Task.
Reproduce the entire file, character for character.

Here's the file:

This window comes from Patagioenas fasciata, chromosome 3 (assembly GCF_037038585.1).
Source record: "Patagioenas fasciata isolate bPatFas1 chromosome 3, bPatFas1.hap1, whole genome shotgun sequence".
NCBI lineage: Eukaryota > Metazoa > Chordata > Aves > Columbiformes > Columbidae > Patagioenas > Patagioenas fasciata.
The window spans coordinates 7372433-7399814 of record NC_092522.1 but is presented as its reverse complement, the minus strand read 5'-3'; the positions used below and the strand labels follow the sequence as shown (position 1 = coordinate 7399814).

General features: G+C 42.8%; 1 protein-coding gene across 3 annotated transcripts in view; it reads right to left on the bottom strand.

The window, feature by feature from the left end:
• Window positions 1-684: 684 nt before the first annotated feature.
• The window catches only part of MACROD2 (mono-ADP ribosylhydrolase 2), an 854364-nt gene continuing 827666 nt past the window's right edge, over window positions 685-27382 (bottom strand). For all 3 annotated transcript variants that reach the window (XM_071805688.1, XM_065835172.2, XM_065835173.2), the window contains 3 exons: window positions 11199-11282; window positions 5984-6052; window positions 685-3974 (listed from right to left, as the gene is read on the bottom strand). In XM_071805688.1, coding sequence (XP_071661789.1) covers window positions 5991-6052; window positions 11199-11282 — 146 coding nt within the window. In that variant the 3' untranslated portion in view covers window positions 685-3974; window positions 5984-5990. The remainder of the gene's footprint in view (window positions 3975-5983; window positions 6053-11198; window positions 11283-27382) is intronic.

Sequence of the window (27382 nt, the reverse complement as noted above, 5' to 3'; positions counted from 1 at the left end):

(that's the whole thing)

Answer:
This window comes from Patagioenas fasciata, chromosome 3 (assembly GCF_037038585.1).
Source record: "Patagioenas fasciata isolate bPatFas1 chromosome 3, bPatFas1.hap1, whole genome shotgun sequence".
NCBI lineage: Eukaryota > Metazoa > Chordata > Aves > Columbiformes > Columbidae > Patagioenas > Patagioenas fasciata.
The window spans coordinates 7372433-7399814 of record NC_092522.1 but is presented as its reverse complement, the minus strand read 5'-3'; the positions used below and the strand labels follow the sequence as shown (position 1 = coordinate 7399814).

General features: G+C 42.8%; 1 protein-coding gene across 3 annotated transcripts in view; it reads right to left on the bottom strand.

The window, feature by feature from the left end:
• Window positions 1-684: 684 nt before the first annotated feature.
• The window catches only part of MACROD2 (mono-ADP ribosylhydrolase 2), an 854364-nt gene continuing 827666 nt past the window's right edge, over window positions 685-27382 (bottom strand). For all 3 annotated transcript variants that reach the window (XM_071805688.1, XM_065835172.2, XM_065835173.2), the window contains 3 exons: window positions 11199-11282; window positions 5984-6052; window positions 685-3974 (listed from right to left, as the gene is read on the bottom strand). In XM_071805688.1, coding sequence (XP_071661789.1) covers window positions 5991-6052; window positions 11199-11282 — 146 coding nt within the window. In that variant the 3' untranslated portion in view covers window positions 685-3974; window positions 5984-5990. The remainder of the gene's footprint in view (window positions 3975-5983; window positions 6053-11198; window positions 11283-27382) is intronic.

Sequence of the window (27382 nt, the reverse complement as noted above, 5' to 3'; positions counted from 1 at the left end):